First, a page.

Strategies

Policies and programs that work

12 Strategies
Clear all

Alcohol advertising restrictions

Restrict the content and placement of alcohol advertisements on broadcasts, outdoor displays, internet marketing, etc. via state laws, local ordinances, industry self-regulation, or a combination of efforts
Some Evidence
  • Alcohol and Drug Use

Alcohol outlet density restrictions

Limit increases in the number and concentration of alcohol outlets by area or by population through licensing or zoning regulations
Scientifically Supported
  • Alcohol and Drug Use
  • Community Safety

Behavioral interventions to prevent HIV and other STIs

Use individual, group, and community-level interventions to provide education, support, and training that can affect social norms about HIV and other STIs
Scientifically Supported
  • Sexual Activity

Designated driver promotion programs

Encourage use of designated drivers via population-based mass media campaigns, incentive programs based in drinking establishments, and other efforts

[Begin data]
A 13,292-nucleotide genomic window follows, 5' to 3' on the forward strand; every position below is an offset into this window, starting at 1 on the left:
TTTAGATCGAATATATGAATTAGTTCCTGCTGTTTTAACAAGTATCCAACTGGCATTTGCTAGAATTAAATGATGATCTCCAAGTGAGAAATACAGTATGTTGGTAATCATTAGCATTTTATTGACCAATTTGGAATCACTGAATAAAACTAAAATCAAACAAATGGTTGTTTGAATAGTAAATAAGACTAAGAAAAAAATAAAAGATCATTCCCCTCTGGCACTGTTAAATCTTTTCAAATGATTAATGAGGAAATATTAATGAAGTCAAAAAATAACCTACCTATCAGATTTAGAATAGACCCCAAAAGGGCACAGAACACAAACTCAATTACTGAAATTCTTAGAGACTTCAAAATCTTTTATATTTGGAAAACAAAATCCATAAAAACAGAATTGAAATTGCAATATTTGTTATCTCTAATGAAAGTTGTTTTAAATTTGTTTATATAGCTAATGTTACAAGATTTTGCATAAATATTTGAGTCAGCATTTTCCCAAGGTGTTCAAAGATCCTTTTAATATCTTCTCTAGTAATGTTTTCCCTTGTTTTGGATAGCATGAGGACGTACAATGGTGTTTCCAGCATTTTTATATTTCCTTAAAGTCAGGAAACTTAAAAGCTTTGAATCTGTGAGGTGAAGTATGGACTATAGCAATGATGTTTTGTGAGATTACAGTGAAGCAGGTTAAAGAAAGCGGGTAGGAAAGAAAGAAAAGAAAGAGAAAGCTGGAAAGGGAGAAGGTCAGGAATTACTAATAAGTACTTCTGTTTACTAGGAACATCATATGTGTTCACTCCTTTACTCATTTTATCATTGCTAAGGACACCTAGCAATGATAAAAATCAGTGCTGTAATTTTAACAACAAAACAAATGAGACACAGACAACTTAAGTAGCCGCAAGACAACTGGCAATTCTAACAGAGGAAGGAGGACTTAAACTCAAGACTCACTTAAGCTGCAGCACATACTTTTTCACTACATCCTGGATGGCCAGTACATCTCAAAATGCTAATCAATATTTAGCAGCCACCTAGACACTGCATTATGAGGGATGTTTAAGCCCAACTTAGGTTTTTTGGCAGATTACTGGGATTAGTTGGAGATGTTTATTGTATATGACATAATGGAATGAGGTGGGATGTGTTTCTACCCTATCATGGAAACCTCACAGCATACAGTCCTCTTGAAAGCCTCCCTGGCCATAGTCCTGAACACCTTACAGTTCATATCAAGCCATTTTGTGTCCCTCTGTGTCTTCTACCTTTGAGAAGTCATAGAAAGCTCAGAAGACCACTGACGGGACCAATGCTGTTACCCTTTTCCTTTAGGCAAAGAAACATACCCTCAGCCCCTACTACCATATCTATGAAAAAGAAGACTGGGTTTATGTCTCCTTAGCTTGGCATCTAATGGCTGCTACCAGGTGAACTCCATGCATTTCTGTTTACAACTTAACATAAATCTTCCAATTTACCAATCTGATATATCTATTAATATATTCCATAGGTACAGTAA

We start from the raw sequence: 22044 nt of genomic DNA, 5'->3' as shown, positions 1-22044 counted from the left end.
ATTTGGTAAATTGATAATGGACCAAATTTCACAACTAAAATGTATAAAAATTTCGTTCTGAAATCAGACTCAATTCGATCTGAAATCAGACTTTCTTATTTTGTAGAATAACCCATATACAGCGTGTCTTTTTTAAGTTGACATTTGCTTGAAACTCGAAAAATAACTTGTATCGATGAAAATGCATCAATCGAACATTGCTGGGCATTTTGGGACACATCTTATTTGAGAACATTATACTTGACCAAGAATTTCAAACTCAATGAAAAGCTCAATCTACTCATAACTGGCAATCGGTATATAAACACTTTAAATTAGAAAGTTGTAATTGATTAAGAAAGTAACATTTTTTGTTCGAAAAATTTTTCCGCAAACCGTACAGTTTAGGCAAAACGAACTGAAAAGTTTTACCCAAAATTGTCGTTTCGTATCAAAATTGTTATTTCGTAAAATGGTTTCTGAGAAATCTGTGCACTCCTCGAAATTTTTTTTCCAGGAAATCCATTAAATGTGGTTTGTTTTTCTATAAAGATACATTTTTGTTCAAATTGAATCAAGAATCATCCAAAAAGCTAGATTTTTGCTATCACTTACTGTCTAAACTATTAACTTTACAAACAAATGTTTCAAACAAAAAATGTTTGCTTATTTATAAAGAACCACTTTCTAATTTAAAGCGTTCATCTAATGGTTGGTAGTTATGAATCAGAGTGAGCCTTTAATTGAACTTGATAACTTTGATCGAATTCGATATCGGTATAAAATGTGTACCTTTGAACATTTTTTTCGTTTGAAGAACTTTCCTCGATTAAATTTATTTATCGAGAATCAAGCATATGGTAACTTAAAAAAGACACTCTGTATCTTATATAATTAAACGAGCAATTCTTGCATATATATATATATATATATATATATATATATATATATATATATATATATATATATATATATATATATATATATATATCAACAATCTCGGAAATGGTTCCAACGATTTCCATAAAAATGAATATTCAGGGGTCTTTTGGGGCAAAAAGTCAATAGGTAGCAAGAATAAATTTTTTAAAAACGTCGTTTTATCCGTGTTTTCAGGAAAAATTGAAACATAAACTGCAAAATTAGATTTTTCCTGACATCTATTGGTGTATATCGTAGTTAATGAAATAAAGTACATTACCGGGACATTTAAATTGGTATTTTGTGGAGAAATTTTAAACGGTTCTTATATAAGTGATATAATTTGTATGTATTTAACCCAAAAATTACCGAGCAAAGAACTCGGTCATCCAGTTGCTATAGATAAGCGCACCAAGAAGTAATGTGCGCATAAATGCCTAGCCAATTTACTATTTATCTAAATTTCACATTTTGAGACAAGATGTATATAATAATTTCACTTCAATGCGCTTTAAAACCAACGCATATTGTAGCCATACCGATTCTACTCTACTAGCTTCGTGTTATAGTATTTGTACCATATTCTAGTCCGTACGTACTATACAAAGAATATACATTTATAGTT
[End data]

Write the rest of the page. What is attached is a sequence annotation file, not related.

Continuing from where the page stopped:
Insufficient Evidence
  • Alcohol and Drug Use

Intensive case management for pregnant & parenting teens

Provide pregnant or parenting teens with services based upon their needs (e.g., counseling, connections to health care or social services, academic support, etc.) in school or community settings
Some Evidence
  • Sexual Activity

Long-acting reversible contraception access

Increase access to LARCs through cost reduction, comprehensive birth control counseling, provider training, efforts to ensure availability at local clinics, etc.
Some Evidence
  • Access to Care
  • Sexual Activity

Mass media campaigns against alcohol-impaired driving

Use mass media campaigns to persuade individuals to avoid drinking and driving or to prevent others from doing so; campaigns often focus on fear of arrest or injury to self, others, or property
Scientifically Supported
  • Alcohol and Drug Use

Mentoring programs: delinquency

Enlist mentors to develop relationships and spend time individually with at-risk mentees for an extended period; mentors have greater knowledge, skills, etc. than mentees
Scientifically Supported
  • Alcohol and Drug Use
  • Community Safety